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Entity pooling and EntityObservers

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TheChubu

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In this update: Entity pooling and refactoring EntityObservers.

[font=arial]

dustArtemis

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[font=arial]dustArtemis is a fork of Artemis Entity System, which is a BSD-licenced small Java framework for setting up Entities, Components and Systems.[/font]

[font=arial]Entity pooling[/font]



Well, in an ECS framework, first thing comes to mind when dealing with pools is pooling the entities.

One of the changes in dustArtemis compared to original Artemis is the IdAllocator, this IdAllocator is sort of a free list memory allocator but in charge of ID numbers for entities. It keeps track of the range of IDs (in the positive 'int' space by default) that can be assigned to entities, and each time you try to "allocate" an ID, it will return the lowest free ID available.

This is very important since IDs are used for indexing into component arrays, while BoundedBag gets rid of some of the hassles, if the provided IDs are disperse, the Component bags will be too.

EntityManager is in charge of creating new Entity instances, it allocates a new ID from its IdAllocator and returns a new Entity instance. When Entities are deleted, it frees their IDs.

The new PooledEntityManager now pools Entity instances, for this Entity id had to be made mutable inside the framework, so the manager could assign it the lowest ID number possible and return it as if it were a new Entity.

Now, this is configurable thanks to two new constants in DAConstants: POOL_ENTITIES, a boolean which indicates if Entity instances are to be pooled or not, and MAX_POOLED_ENTITIES, an int value that indicates the max amount of entities that will be held in the entity pool.

If you set the limit to, say, 2000 entities, the manager won't store more than 2000 entities that are deleted. If you delete more than that, it will discard them.

By default its set to Integer.MAX_VALUE, ie, without effective limits. This means that the pool will peak at more or less the amount of entities you have alive in the entire time its running. This value might be okay with you, or it might be not, thus why you can configure it if you want.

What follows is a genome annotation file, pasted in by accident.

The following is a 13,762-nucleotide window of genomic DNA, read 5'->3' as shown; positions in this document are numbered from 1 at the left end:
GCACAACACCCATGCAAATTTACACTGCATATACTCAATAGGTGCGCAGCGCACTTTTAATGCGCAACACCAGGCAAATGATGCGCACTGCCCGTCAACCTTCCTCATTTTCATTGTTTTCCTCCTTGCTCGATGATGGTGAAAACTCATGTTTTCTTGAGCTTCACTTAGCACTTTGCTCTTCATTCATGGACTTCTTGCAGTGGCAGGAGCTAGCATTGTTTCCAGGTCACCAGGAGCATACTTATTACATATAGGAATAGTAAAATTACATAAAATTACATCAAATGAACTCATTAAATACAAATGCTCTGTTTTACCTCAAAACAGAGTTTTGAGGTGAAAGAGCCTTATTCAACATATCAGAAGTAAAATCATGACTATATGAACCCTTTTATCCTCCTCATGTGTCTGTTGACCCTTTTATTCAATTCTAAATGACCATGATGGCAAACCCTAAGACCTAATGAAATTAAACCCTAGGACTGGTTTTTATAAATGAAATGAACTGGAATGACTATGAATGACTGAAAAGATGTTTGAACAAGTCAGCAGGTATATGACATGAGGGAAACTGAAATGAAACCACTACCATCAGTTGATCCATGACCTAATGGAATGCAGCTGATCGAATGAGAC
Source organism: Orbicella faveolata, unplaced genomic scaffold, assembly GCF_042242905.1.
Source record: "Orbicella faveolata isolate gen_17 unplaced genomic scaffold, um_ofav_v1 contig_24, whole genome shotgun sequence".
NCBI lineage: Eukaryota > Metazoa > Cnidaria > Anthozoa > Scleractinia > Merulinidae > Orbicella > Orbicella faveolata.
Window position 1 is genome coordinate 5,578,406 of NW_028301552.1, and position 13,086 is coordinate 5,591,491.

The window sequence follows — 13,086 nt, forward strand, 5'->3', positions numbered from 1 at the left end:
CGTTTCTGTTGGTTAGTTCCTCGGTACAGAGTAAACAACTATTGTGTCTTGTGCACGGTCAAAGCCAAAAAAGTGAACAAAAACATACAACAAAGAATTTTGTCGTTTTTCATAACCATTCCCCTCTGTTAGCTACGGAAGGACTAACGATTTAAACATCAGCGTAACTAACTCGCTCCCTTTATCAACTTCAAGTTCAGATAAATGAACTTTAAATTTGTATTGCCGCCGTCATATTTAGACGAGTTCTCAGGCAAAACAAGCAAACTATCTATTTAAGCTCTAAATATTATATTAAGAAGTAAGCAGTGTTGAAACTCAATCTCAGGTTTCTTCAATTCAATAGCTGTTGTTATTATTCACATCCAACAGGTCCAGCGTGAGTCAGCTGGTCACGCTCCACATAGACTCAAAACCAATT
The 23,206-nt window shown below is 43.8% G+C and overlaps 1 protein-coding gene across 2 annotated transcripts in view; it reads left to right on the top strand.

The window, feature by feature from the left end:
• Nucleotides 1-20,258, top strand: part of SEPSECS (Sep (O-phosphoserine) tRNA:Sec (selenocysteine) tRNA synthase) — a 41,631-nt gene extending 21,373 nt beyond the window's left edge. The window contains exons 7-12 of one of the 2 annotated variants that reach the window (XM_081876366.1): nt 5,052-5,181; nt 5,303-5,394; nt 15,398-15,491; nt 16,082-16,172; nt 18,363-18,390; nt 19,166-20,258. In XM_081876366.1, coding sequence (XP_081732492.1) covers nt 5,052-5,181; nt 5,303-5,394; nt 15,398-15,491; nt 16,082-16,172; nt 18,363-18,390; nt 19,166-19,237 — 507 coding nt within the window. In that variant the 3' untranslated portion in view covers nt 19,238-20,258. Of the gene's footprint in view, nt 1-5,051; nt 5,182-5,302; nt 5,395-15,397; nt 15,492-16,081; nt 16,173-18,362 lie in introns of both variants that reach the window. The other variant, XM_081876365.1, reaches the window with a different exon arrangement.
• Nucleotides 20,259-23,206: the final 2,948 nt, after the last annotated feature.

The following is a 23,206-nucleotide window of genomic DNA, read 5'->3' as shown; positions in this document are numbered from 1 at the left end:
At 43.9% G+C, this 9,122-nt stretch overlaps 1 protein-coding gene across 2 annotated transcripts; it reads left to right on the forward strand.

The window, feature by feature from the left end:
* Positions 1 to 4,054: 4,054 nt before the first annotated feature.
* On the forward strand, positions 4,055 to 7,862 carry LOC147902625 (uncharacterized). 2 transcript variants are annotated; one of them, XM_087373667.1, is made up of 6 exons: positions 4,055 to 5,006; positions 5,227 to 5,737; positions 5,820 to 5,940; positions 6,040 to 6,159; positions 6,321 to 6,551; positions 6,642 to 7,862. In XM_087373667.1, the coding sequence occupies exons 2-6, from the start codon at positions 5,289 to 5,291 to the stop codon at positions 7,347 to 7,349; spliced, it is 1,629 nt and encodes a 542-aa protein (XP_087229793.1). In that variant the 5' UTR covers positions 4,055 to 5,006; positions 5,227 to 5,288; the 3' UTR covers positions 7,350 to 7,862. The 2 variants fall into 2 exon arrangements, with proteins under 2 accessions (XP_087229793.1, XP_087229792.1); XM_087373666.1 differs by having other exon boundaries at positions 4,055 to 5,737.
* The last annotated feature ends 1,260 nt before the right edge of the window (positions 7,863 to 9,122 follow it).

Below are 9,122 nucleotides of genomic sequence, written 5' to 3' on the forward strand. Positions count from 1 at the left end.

But you shouldn't pool objects!



It depends on your requirements. In a videogame where a few millseconds of GC is the most annoying thing ever, yes, you do. This is not because Entity objects are particularly heavy, this is for reducing GC pauses.

For example, in my system, there is no apparent difference in performance when pooling entities vs not pooling them at all. Allocation is fast in the JVM, really fast. The issue is when those entities are being collected. If you go crazy, ie, each bullet is an entity, each particle is an entity, you'll have lots of GC pauses. Thus why pooling might be necessary.

Now, this is a double-edged sword. Pooling objects mean they'll get promoted to "old generation", since they're long lived. This is an issue because GC runs in "eden space" are quite fast. "old generation" GC pauses are longer. Thus you'll be increasing the work the JVM has to do in the "old generation" space.

As with everything: Profile, VisualVM is your friend.

Managers and Systems



This is something I thought it was kinda silly. EntityObservers define the various "events" all systems/managers can respond to: To added entities, removed entities, changed entities, etc.

From here two "branches" sprout, the ones in the form of EntitySystems, and the ones in the form of Managers. So far so good.

Thing is, the only difference between EntitySystem and Manager class was that EntitySystems get "processed" and can be "active" or not. As for the rest, both implemented EntityObserver, and both defined their own World field. Another difference is that World processed managers first, then entity systems. Also EntityManager was a Manager, thus an EntityObserver, so it was notified when entities were added/deleted.

So I just moved up the responsibilities! Now all EntityObservers hold a World instance, all EntityObservers can be processed, initialized and disposed of. EntityManager gets initialized in the World constructor and its added first in the chain of the observer update list.

This removes the necessity for two separate HashMaps/Bags of "systems" and "managers" in the World instance. Now you just add observers to the world, regardless if they are "managers" or "systems", essentially unifying the way World operates with them and simplifying the code.

Now, the future!



I still have more things in mind: First, Component pooling. Now this one is much more trickier, Components are defined by the user, thus they can be anything, from GPU buffers to sound files, or just simple 3 float array for positions. Some of these make sense to be able to pool, some of these don't. The user needs to be able to configure that. Which components get pooled and how.

Also there is the other thing I have on the "Issues" page in the repo, Maven integration. Not that I use Maven, but it will be necessary for integrating dustArtemis with junkdog's entity system benchmarks. Plenty of people use Maven so I suppose it will be a good learning experience.

Thats it for this entry, cya later.
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